Analysis

Modi’s Stand on Indian Muslims’ Patriotism

What should be assumed from Prime Minister Narendra Modi’s comments regarding patriotism of Indian Muslims? Laying emphasis on their “patriotism,” Modi also stated that “they will live and die for India”. Prospects of their positive response to an earlier call of Al-Qaeda leader for joining this terrorist group, according to Modi, are “delusional.”

Has Modi really finally acknowledged and accepted the national status of Indian Muslims? Or has he made these comments out of diplomatic and political necessity to promote, that is advertise, this perception regarding his stand towards Indian Muslims?

This implies, Modi does not really hold this stand regarding Indian Muslims but at present he is more concerned about the rest of the country and world into presuming that this is his stand.

Irrespective of whether there has been a change in his attitude or not, Modi has taken a shot at “convincing” others that this is his view regarding Indian Muslims’ patriotism.  

This naturally demands an analysis of the factors that have probably compelled Modi to indulge in advertising his “stand” towards Indian Muslims’ patriotism. Equally important is the timing of Modi’s indulgence in such “campaign.”

It may be recalled, while campaigning for parliamentary polls, Modi certainly went overboard in propagating his “secular” image. At the same time, he did not make any special effort to display his approach regarding patriotism of Indian Muslims, similar to that displayed recently. Besides, Modi did not react immediately or even within a few days after an Al Qaeda leader displayed his intention to open a branch of his group in India.  

Interestingly, Modi expressed this stand in his first exclusive interview given to an international TV channel after his assuming charge as the Indian prime minister. This also draws attention to the approach maintained by Modi towards media after his success in parliamentary elections. Ever since, he has preferred keeping a distance. This “exclusive” interview was reportedly preceded by some “hard bargaining.” This probably implies that Modi agreed to give this interview only after reaching an agreement on questions he would be asked. Out of roughly 16 questions asked, two referred to Al-Qaeda and Indian Muslims. The crux of the interview was on India’s economy, foreign policy and whether it can emerge as an important rival to China.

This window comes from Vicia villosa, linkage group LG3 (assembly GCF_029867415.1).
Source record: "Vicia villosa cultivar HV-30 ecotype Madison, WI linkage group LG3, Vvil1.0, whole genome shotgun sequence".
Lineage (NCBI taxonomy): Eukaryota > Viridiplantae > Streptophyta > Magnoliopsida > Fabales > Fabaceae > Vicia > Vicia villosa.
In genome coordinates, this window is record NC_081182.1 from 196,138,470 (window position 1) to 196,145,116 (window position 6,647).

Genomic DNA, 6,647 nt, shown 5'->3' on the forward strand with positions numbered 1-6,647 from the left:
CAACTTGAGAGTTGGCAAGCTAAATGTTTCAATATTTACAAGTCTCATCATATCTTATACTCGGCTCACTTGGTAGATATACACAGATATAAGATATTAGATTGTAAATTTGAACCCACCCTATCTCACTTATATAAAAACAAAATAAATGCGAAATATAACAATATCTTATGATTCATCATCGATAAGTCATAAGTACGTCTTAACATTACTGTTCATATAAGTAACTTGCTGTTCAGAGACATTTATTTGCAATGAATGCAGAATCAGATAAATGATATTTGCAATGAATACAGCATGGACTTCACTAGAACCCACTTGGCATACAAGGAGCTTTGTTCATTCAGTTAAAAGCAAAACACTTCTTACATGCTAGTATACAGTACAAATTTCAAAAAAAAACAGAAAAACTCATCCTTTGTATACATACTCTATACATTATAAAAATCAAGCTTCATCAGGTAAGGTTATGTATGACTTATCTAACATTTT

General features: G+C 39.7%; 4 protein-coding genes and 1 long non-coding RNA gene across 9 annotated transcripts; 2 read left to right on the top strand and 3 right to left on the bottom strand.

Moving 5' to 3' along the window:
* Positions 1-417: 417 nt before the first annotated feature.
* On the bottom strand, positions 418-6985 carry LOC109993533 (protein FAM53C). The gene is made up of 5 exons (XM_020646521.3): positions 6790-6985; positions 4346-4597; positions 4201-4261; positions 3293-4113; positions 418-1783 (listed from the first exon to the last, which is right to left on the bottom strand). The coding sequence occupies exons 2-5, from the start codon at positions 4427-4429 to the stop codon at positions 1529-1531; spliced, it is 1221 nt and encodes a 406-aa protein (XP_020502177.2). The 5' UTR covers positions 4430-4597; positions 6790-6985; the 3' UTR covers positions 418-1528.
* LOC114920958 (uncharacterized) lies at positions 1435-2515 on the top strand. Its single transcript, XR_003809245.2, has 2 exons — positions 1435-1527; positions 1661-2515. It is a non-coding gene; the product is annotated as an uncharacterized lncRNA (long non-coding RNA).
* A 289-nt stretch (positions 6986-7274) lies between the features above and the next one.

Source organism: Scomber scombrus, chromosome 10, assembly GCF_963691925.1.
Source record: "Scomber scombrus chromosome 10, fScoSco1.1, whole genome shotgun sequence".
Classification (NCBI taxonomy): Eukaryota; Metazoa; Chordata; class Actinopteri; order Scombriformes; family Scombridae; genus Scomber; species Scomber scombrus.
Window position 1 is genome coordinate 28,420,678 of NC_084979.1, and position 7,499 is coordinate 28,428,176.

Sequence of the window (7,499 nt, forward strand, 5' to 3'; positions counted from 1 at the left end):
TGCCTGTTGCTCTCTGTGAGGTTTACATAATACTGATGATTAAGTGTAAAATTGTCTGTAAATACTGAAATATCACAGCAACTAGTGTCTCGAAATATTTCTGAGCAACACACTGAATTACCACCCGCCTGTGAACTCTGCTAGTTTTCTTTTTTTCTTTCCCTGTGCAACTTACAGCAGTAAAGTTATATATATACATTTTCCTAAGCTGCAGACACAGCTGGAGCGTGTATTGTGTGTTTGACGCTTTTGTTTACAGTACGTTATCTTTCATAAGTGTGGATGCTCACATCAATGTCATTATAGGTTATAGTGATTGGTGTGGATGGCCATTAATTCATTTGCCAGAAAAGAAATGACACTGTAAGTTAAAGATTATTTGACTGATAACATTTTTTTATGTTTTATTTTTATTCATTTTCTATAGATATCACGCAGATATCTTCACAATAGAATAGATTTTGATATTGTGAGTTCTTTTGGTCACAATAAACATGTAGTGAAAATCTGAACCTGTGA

Nevertheless, soon after the interview maximum importance and coverage was accorded to Modi’s comments on Indian Muslims and his stand on Al Qaeda leader’s approach towards them. The full transcript was officially released in Hindi later in the week on September 21 by the Indian government through the Press Information Bureau (PIB).

 On one hand, a media-wing played its role in taking Modi’s interview just ahead of his trip to US. Modi apparently agreed to give this interview only after reaching an agreement and being fully confident that this media-move will help promote his image along the lines he desires. Modi had earlier been denied visa to US because of the 2002-Gujarat carnage, targeting Muslims in this state when he was the chief minister. During the interview, this point was highlighted by CNN interviewer Fareed Zakaria. From this angle, irrespective of whatever his actual stand be regarding Indian Muslims, Modi used this platform to convince the world about his having no doubt about their patriotism.

 There is a possibility that failure of some BJP extremists’ communal campaign in the recently held by-polls made it politically important for Mr Modi to convince India and the rest of the world about the apparent distance he is keeping from communal extremists linked with the saffron brigade. Saying a few lines on the patriotism of the Indian Muslims was probably viewed politically and diplomatically as the most convincing move in this direction. This also explains as to why before releasing the full transcript of the interview and before its telecast, the released excerpts and related news gave undue emphasis to Modi’s comments on Indian Muslims’ patriotism.

If he was not scheduled to visit US and if assembly elections were not round the corner in Maharashtra and Haryana, there may not have prevailed any diplomatic or political reason compelling Modi to agree to this interview and ensure that it had a positive impact in promoting his “secular” image.

It is as yet too early to assume whether Modi has totally succeeded in having the political and diplomatic impact that he desires. He has certainly succeeded in propagating what he wants India and rest of the world to believe, that he has no doubts about Indian Muslims’ patriotism. Yet, propagation of this nature is likely to remain confined to certain political, diplomatic and media circles. Certainly, dominating the media-world and trying to reach out to several political and diplomatic circles have been Modi’s key motives behind his decision to give an exclusive interview to an international channel.  

From this angle, the “bubbles” blown by Modi have been effectively delivered by concerned media wings as well as political and diplomatic sections. Now, it is to be watched, for how long do these bubbles remain afloat? Will they burst in air or actually have a definite impact on targeted sections?

This article appeared in The Milli Gazette print issue of 1-15 October 2014 on page no. 11

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